2021 Lincoln Aviator
2021 Lincoln Aviator
The 2021 Lincoln Aviator is a handsome seven-seat crossover SUV that has a lovely sportwagon profile and a cabin that brilliantly combines high technology with retro themes.
For 2021 it drops a few colors and adds a panoramic sunroof on the Reserve model.
The Aviator couples a 400-horsepower twin-turbo V-6 with a 10-speed automatic for enough power to carry its 4,774-pound curb weight (in base trim). The ride is calm and collected, if not completely ready to challenge complicated roads.
The Aviator Grand Touring takes the twin-turbo V-6 and hooks it up with a 13.6-kwh lithium-ion battery pack and a 75-kw electric motor for a net of 494 hp and 630 lb-ft of torque, good enough to cut its 0-60 mph time to about six seconds. Weight goes up to 5,673 pounds, so towing goes down to 5,600 pounds.
The Aviator is made in Chicago, and it’s 199.3 inches long with a 119.1-inch wheelbase.
The EPA rates the rear-wheel-drive Aviator at 18 mpg city, 26 highway, 21 combined. With all-wheel drive, it’s 17/24/20 mpg. The Grand Touring plug-in hybrid is rated at 21 miles of electric range, 56 MPGe, and 23 mpg combined.
The NHTSA gives it five stars for safety but the insurance industry is less generous than the government, as the IIHS doesn’t give it a top score for front-impact protection; it says driver protection is “Acceptable” and the headlights only “Marginal.”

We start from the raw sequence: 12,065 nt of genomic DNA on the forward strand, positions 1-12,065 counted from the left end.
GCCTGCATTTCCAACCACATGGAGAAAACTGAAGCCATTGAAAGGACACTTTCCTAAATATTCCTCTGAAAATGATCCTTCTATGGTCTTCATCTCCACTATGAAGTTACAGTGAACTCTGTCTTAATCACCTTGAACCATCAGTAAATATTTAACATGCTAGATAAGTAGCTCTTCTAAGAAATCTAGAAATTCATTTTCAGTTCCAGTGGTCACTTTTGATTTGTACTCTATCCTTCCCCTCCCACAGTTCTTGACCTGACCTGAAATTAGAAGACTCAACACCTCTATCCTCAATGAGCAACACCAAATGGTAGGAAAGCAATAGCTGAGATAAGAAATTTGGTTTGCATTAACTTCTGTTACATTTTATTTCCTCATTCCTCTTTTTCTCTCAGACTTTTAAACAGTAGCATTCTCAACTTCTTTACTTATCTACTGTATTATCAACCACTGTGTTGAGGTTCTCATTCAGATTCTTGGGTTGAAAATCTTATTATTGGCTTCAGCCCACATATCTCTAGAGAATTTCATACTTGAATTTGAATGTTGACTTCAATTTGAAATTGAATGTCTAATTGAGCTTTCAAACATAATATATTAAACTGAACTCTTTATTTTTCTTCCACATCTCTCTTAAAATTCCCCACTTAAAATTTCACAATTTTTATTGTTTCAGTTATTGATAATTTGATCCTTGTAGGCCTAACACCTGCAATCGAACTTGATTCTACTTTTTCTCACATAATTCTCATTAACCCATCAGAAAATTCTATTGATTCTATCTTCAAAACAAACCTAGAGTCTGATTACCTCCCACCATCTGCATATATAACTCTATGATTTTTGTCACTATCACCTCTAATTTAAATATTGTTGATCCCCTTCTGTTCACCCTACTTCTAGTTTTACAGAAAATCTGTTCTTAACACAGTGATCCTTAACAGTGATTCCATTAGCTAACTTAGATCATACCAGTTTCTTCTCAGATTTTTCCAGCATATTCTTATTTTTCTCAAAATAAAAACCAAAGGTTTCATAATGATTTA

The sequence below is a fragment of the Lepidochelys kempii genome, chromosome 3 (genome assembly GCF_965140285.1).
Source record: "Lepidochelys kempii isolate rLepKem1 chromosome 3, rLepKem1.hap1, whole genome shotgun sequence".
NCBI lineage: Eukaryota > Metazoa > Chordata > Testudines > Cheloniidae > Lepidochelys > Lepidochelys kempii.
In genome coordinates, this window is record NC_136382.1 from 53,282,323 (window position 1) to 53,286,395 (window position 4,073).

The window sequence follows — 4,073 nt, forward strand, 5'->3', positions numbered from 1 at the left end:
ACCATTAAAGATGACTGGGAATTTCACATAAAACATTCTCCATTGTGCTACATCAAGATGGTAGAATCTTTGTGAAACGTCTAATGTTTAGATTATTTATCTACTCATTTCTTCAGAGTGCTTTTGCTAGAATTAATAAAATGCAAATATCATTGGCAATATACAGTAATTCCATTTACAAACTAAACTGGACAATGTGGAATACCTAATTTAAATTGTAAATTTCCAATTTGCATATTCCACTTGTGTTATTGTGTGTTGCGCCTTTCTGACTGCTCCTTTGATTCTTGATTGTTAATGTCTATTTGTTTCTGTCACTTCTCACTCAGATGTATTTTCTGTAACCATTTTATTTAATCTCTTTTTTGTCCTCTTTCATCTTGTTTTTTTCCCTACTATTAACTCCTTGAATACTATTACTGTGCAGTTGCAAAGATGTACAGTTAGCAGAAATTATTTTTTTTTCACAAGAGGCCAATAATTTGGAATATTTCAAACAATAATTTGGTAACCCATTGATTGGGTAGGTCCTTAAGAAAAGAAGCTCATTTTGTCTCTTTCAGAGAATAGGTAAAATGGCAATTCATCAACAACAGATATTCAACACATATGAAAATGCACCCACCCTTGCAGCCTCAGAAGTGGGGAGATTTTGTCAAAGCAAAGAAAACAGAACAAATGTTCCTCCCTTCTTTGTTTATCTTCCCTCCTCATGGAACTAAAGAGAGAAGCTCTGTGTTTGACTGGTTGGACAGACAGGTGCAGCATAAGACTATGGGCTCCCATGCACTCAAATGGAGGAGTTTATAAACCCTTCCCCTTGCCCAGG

Standard safety equipment includes automatic emergency braking, active lane control, blind-spot monitors, and automatic high beams. Most models have optional front parking sensors, a surround-view camera system, a head-up display, and automatic park assist, which will park the car with the steering wheel as the driver controls the brake and throttle.
The base Aviator costs a bit more than $52,000 and comes with synthetic leather upholstery, power features, 10-way power front seats, a big touchscreen, and Apple CarPlay and Android Auto compatibility. Options include 28-speaker Revel audio, 30-way adjustable front seats, and leather upholstery.
The Aviator Reserve starts at about $60,000 and adds 20-inch wheels, a surround-view camera system, 14-speaker Revel sound, premium leather, and a panoramic sunroof.
The Grand Touring plug-in hybrid, for about $70,000, is equipped similarly.
The Black Label, for about $80,000, adds 22-inch wheels and an available middle-row bench seat.
The Grand Touring version of the Black Label costs about $90,000 and gets 21-inch wheels, with options for a tow package and a rear-seat entertainment system.
A loaded Aviator Limited approaches $90,000, and includes a power tailgate, LED headlights, synthetic leather upholstery, 10-way power front seats, navigation, keyless start, and a 10.1-inch touchscreen with Apple CarPlay and Android Auto compatibility.
The Aviator is clearly related to the bigger and bolder Navigator, but it has a more slippery shape. It shares its platform with the Ford Explorer (the Navigator shares with the Expedition), boasting a swept-back, low-slung profile.The roofline suggests Range Rover.
The front end has a wide mesh grille with a brilliant with a light-up logo; LED lighting contributes to the clean and uncluttered look. The rear lights are also LED, and it would be clean if it weren’t for the giant tailgate lettering.